The state of a chemical reaction in which its forward and reverse reactions occur at equal rates so that the concentration of the reactants and products does not change with time.

Steady State

Characteristic of a steady state


The state of a system in which more than one phase exists and exchange between phases occurs at equal rates so that there is no net change in the composition of the system.


The condition of a system in which competing influences are balanced, resulting in no net change.


Mental balance.


(chemistry) The state of a reaction in which the rates of the forward and reverse reactions are the same.


(physics) The state of a body at rest or in uniform motion in which the resultant of all forces on it is zero.


Equality of weight or force; an equipoise or a state of rest produced by the mutual counteraction of two or more forces.


A level position; a just poise or balance in respect to an object, so that it remains firm; equipoise; as, to preserve the equilibrium of the body.
Health consists in the equilibrium between those two powers.


A balancing of the mind between motives or reasons, with consequent indecision and doubt.


A chemical reaction and its reverse proceed at equal rates


A stable situation in which forces cancel one another


Equality of distribution


A sensory system located in structures of the inner ear that registers the orientation of the head


Balance where opposing forces are equal.
The seesaw was in equilibrium, perfectly balanced.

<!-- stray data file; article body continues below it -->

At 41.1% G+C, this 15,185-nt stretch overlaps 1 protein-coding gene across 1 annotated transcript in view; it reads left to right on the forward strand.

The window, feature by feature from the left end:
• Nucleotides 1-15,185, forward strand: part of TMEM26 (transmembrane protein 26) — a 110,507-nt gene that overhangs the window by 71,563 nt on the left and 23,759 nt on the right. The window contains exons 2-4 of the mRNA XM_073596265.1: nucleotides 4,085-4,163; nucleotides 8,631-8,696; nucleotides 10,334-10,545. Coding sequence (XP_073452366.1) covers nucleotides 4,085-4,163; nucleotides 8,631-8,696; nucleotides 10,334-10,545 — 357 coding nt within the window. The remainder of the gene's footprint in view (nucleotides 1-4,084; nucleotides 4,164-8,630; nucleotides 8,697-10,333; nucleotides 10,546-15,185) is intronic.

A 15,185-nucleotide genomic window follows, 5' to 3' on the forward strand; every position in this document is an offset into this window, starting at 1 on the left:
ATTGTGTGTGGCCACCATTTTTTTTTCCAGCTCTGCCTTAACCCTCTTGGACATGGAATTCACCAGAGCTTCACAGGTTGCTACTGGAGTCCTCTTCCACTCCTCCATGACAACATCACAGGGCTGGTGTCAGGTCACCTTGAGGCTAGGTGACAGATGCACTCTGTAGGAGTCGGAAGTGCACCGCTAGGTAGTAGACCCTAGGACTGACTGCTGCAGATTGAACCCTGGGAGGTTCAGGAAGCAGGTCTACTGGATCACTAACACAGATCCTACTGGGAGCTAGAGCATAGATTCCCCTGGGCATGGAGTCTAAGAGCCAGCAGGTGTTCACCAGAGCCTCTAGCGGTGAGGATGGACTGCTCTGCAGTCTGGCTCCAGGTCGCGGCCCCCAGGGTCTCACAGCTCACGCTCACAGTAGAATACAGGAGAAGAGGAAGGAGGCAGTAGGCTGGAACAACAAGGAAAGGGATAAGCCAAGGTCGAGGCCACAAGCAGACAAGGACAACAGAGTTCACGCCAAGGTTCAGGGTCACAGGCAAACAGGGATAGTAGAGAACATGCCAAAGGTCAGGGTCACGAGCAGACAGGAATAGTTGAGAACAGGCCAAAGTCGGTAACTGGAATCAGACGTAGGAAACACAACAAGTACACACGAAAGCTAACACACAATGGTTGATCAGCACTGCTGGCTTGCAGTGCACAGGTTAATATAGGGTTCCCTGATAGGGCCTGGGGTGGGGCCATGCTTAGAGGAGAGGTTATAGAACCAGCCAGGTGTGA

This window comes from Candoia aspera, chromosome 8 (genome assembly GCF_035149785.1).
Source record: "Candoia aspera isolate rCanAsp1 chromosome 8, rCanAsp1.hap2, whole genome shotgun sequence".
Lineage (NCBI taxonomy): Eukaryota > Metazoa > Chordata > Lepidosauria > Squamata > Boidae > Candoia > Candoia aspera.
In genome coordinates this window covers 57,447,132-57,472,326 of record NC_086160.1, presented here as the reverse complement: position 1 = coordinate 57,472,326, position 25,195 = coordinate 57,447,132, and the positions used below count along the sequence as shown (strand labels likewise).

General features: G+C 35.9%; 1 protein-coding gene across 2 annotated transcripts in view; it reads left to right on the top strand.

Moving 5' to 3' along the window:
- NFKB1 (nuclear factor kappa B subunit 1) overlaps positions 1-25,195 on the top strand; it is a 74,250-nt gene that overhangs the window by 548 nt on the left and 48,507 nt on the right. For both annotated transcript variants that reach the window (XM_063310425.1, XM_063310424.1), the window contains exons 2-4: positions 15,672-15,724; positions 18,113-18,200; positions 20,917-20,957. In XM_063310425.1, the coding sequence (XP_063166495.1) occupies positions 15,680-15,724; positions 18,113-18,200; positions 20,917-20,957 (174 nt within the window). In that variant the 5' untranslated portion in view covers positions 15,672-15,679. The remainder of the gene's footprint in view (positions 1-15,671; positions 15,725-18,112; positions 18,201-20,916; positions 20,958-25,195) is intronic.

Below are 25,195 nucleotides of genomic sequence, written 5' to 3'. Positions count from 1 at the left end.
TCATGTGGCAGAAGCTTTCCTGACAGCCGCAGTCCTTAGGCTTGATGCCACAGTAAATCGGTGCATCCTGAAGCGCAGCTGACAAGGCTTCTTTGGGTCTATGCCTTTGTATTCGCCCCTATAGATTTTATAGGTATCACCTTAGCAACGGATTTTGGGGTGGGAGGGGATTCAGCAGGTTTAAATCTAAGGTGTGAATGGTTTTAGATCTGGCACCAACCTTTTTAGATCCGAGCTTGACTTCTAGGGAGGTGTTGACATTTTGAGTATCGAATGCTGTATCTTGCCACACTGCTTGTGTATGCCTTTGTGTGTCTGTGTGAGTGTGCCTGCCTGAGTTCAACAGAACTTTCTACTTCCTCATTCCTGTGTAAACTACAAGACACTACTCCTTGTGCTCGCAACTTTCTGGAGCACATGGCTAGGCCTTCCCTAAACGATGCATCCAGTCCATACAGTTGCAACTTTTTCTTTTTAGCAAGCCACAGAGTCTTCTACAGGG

State of rest or balance due to equal action of opposing forces.
The market reached equilibrium, with supply equaling demand.


Condition where all influences are canceled out by others.
The chemical reaction reached equilibrium, with no net change.

Common Curiosities

What happens to a system in Equilibrium if disturbed?

It tends to self-correct and return to its original state.

What is Steady State?

Steady State is a condition where a system remains constant over time despite ongoing processes.

What is Equilibrium?

Equilibrium is a state of balance where opposing forces are equal.

What's an example of static Equilibrium?

A book lying motionless on a table is in static Equilibrium.

Can Equilibrium be dynamic?

Yes, dynamic Equilibrium involves motion, but with no net change in state.

Does a Steady State system self-correct if disturbed?

Not necessarily, it may require external intervention to return to its previous state.

Is Steady State always dynamic?

Yes, Steady State is always dynamic with continuous processes.

How do Equilibrium and Steady State differ in restoration properties?

Equilibrium self-restores if disturbed, while Steady State may not.

Can Equilibrium occur in economics?

Yes, market Equilibrium occurs when supply equals demand.

Is Steady State applicable in biology?

Yes, it's used to describe constant conditions in ecosystems.

Does Steady State imply no change at all?

No, it implies no overall change, but processes continue within the system.

Can a chemical reaction be in Steady State?

Yes, if it operates continuously with unchanging conditions.

Is it possible for a system to transition from Equilibrium to Steady State?

Yes, changes in conditions can transition a system from one state to another.

Can both Equilibrium and Steady State exist simultaneously in a system?

In complex systems, certain parts can be in Equilibrium while others in Steady State.

Can Equilibrium exist in a closed system?

Yes, Equilibrium can exist in both closed and open systems.

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Author Spotlight

Written by
Tayyaba Rehman
Tayyaba Rehman is a distinguished writer, currently serving as a primary contributor to As a researcher in semantics and etymology, Tayyaba's passion for the complexity of languages and their distinctions has found a perfect home on the platform. Tayyaba delves into the intricacies of language, distinguishing between commonly confused words and phrases, thereby providing clarity for readers worldwide.